rays taken Friday night and Sat-
urday morning, was made when Ham-
mond decided that surgery would get
the Wolverine quarterback into top
condition for the Northwestern game,
two weeks away, whereas he would
be only partially efficient if he were
allowed to play against Minnesota.
A thorough examination, however,
suggested that the injury had been
present before, and Dr. Hammond's
s,-cnrinn ua -c mrvci withb + 'r,..

(By The Associated Press)
By its votes America will settle the
great third term question today and
decide whether Franklin D. Roosevelt
or Wendell L. Willkie shall occupy
the White House in the four years
just ahead.'
Some 50,000,000 citizens, by all in-
dications, are expected to crowd the
polling places. This would be a record
number, attesting the nation's unus-
ually intense interest in the outcome
of a hotly-contested campaign.
In addition to a President and Vice-
President, 35 members of the Senate
will be chosen, together with 432
members of the House of Represen-
tatives and state and local officials
by the hundreds.
McNary, Wallace Talk
The campaign came to a bustling
conclusion last night in an outpour-
ing 'of oratory that loaded the air
waves for several successive hours.
Final appeals to the electorate from
both Willkie and Roosevelt, as well
as addresses by the Vice-Presidential
candidates, Charles L. McNary and
Henry A. Wallace, were on the pro-
gram.
The election eve brought, in addi-
tion, several developments:
In Washington, R. J. Thomas,
president of the United Automobile
Workers of America, said a man
"representing himself as coming from
Willkie" had intimated he (Thomas)
might be appointed Secretary of
Labor if he would throw his support
to the Republican nominee. Thomas
urged an investigation by the Senate
Campaign Funds Committee.
Mail Sacks Released
Washington postal authorities or-
dered the release at Boston of 40 sacks
of' mail containing some 50,000 un-
signed circulars attacking President
Roosevelt. Chief Postal Inspector
John J. Breslin said the material had
been withheld pending an investiga-
tion to determine whether it was of
a scurrilous and inflammatory nature
such as would bar it from the mails.
He said the circulars raised the ques-
;ion whether religion was a factor in
the ending of the close relationship
between President Roosevelt and for-
mer Postmaster Genera] Farley.
In Joplin, Mo., two men and a 16-
year-old boy were arrested while dis-
tributing pro-Willkie literature near
neliefhead arters. They were jailed
for an hour under an ordinance regu-
lating the distribution of handbills,
and ordered released after ab hur-
riedly-called meeting of the city
mouncil had held the ordinance void.
Political Parties Vie
For Control Of House
WASHINGTON, Nov. 5-(-)--The
curtain rang down last night on one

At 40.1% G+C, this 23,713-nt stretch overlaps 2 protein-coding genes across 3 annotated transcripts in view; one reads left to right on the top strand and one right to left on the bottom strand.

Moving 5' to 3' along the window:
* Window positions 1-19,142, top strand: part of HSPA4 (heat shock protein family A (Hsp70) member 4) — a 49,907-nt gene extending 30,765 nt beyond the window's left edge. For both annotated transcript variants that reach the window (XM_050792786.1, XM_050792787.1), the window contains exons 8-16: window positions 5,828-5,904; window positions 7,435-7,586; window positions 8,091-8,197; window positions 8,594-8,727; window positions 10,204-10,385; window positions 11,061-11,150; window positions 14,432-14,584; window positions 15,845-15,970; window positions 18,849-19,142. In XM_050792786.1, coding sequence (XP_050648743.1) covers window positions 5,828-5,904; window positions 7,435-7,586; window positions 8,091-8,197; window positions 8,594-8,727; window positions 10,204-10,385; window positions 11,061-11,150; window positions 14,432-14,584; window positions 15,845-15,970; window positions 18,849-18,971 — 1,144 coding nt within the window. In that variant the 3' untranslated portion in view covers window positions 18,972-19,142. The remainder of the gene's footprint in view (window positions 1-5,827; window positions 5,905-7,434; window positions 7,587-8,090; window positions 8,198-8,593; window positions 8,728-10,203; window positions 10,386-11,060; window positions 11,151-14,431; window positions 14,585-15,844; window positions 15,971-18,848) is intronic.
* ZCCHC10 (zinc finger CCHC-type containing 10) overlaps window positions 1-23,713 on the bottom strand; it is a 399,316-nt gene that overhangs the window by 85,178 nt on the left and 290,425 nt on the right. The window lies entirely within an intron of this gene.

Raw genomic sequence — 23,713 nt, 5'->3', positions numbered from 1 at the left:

of the hottest contests for control of
the House in the history of the coun-
try.
The outcome might have a profound
effect on national policy in the com-
ing two years. If, for instance, House
control should go to the party that
loses the presidency a system of dual
government control would result, such
as has occurred only a few times
since the founding of the country.
As last-minute oratory stilled to
await tomorrow's election returns,
both Democrats and Republicans
claimed victory.
Democratic campaign headauar-

/

I

Importance OfPendingElection Calls
Voters To Polls, Reporter Discovers

By A. P. BLAUSTEIN
More than 50,000,000 Americans are
expected to go to the polls today to
name their choices for the presi-
dency and vice-presidency of the na-
tion and no less than 10,000 of these
will be Ann Arbor townspeople, Uni-
versity students and members of the
faculty.
The views of these three groups on
the various candidates who are run-
ning have already been reflected in
various recent primaries and pollstand
it is well known that the residents of
the city will support Wendell Willkie.
The Congress and the Student Sen-
ate straw votes have indicated that
the students are almost three to two
in favor of Mr. Willkie and the Con-
cr'ce amly nnll has reveali that

ceived reveal most individuals will
go to the polls for two reasons: first,
because they feel that this is a very
important election year and they wish
to take part in it and second because
they feel that it is their duty as good
Americans to vote.
The first reason was stressed par-
ticularly by the students who were
questioned, all of whom are voting
for the first time, while the latter
was emphasized more by professors
and townspeople.
Here are some of the replies re-
ceived yesterday:
Prof Preston W. Slosson of the His-
tory Department: I have always vot-
ed in the past, and this year I most
certainly will vote again. As a "mug-
wnn in nolities I will vote as be-

the amendment was passed allowing
women to vote I have always taken
advantage of that privilege. Except
for 1932 I have always voted Republi-
can and will name Willkie on my
ballot this year.
Prof. Jose M. Albaladejo of the Ro-
mance Languages Department: I con-
sider it my solemn duty to vote. I
have only had that opportunity twice
before and I took advantage of it
at those times. I feel that I would
be a bad American if I did not go to
the polls on election day."
Edward Philipson, '41: Although
this is the first chance I've ever had
to vote, I've decided to pass it up
as I do not feel that any of the candi-
dates have any desirable qualities.
V. E. VanAmeringen, local attorn-